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Saturday, March 9, 2013

Hot-Air Furnaces and Air-Tight Stoves, 1848

[The point of this and the preceding article is to give examples of something quite common in magazines for progressive country-dwellers from the 1820s onwards, i.e. detailed, practical, and very opinionated  discussions of the advantages and disadvantages of the new technologies of comfort and convenience.  These provide valuable evidence of how consumers used and experienced stoves and furnaces.]

X. "Hot-Air Furnaces and Air-Tight Stoves," The Cultivator [Albany, NY] 5:2 (Feb. 1848): 51.

http://books.google.com/books?id=EQHVprDnlhMC&pg=PA51
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Editors Cultivator—I have noticed the remarks in the Cultivator during the past year, by Geo. Geddes and others, on the advantages of Hot-Air Furnaces. Having used one in my own house for the past seven or eight years, constructed in a manner precisely similar to those described, I can endorse with confidence all, or nearly all, that has been said in their favor. There are, however, some defects which should be known. These defects are not merely attached to poorly constructed ones, for mine was a good one with a large stove and eight drums, well put together so as not to smoke.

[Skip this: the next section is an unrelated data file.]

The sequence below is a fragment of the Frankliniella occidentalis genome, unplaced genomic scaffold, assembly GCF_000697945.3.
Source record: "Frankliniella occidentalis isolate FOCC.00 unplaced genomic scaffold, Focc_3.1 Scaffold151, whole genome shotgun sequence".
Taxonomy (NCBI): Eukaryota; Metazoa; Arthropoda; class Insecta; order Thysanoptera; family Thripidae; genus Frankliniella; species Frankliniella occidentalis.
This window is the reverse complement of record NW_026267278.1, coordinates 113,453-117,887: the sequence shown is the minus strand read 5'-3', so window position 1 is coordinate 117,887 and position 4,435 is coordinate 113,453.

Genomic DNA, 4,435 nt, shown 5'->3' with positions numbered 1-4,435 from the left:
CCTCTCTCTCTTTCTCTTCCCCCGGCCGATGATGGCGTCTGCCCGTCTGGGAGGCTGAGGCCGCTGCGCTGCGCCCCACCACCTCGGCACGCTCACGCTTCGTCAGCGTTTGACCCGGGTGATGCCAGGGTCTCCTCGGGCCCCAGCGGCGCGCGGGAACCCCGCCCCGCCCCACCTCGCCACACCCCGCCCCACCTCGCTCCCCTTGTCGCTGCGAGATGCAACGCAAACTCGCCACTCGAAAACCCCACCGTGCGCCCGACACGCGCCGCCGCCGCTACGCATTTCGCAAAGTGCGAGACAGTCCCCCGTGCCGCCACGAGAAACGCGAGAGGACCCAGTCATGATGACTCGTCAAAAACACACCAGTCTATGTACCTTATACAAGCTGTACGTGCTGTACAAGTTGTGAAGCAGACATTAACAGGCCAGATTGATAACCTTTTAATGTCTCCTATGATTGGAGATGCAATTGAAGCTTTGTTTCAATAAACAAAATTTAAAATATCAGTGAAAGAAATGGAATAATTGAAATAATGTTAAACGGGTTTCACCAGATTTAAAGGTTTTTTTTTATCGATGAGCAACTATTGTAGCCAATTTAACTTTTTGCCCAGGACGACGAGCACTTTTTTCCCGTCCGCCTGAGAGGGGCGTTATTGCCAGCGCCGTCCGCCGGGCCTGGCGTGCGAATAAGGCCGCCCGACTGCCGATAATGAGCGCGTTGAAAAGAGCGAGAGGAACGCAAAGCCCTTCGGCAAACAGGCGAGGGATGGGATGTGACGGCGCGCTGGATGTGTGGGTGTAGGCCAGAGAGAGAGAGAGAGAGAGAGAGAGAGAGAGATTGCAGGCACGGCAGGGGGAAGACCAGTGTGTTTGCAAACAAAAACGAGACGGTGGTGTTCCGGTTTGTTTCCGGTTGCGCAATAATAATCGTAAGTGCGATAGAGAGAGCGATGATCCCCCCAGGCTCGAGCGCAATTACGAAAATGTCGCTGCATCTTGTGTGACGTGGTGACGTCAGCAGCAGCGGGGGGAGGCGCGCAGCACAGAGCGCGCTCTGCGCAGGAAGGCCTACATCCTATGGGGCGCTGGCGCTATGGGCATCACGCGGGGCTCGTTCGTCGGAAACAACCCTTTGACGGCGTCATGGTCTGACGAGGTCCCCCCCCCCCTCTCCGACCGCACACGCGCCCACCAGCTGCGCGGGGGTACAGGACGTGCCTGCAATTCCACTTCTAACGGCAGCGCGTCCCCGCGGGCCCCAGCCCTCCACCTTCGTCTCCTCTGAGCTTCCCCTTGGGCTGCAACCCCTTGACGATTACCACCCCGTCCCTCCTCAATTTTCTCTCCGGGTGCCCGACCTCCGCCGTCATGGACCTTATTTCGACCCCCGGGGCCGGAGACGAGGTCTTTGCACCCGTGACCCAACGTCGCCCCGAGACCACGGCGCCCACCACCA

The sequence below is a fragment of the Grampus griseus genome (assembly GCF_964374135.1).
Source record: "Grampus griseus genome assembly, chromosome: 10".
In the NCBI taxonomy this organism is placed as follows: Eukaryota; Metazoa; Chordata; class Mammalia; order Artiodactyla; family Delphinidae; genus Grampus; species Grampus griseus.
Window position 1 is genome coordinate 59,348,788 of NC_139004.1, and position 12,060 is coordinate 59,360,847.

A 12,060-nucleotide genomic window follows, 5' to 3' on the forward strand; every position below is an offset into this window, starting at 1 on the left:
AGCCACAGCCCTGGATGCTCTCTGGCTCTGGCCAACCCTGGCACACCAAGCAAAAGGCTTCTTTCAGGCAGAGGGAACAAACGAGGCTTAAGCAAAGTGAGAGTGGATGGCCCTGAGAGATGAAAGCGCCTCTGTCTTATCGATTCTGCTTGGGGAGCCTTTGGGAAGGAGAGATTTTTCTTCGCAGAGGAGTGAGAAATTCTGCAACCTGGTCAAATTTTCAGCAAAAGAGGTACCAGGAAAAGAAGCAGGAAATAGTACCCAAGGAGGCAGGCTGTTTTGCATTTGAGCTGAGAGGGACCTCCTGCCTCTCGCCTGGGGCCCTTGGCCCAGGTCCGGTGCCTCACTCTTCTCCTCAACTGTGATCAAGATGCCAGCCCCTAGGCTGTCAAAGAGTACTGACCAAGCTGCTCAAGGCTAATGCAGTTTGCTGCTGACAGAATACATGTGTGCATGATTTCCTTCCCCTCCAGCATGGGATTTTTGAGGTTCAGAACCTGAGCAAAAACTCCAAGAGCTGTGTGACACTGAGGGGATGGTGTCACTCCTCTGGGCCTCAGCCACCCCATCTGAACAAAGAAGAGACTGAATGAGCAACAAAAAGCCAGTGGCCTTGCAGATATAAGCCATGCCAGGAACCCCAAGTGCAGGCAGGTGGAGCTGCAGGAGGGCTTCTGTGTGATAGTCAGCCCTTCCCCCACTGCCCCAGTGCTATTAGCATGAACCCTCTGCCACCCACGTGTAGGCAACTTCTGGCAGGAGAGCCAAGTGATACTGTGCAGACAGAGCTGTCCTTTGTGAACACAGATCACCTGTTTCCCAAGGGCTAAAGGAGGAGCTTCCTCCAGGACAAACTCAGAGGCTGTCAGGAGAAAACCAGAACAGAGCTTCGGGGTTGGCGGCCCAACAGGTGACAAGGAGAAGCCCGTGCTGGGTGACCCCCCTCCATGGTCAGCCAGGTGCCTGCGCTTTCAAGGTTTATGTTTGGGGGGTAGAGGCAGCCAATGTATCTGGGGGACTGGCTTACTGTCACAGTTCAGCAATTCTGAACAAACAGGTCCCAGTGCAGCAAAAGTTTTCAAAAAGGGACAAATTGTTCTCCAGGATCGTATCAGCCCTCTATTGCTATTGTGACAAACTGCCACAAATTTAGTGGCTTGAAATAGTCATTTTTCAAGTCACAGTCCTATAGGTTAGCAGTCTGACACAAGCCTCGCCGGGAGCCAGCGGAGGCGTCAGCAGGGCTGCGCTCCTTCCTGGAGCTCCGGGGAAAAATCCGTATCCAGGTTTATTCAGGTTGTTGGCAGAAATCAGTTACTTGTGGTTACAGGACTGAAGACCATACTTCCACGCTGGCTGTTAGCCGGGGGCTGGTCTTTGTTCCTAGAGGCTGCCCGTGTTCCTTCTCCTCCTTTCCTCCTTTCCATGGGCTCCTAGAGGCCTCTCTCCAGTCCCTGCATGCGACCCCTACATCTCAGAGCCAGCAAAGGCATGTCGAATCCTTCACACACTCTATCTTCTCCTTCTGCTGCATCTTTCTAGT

The advantages, as have been before stated, are chiefly, the facility with which large wood, four feet long, may be used without cutting or splitting; keeping up only one fire for several rooms; freedom from dirt and ashes, from stoves and fire-places; saving in room; freedom from cold currents through door-cracks, &c.; and uniform temperature day and night.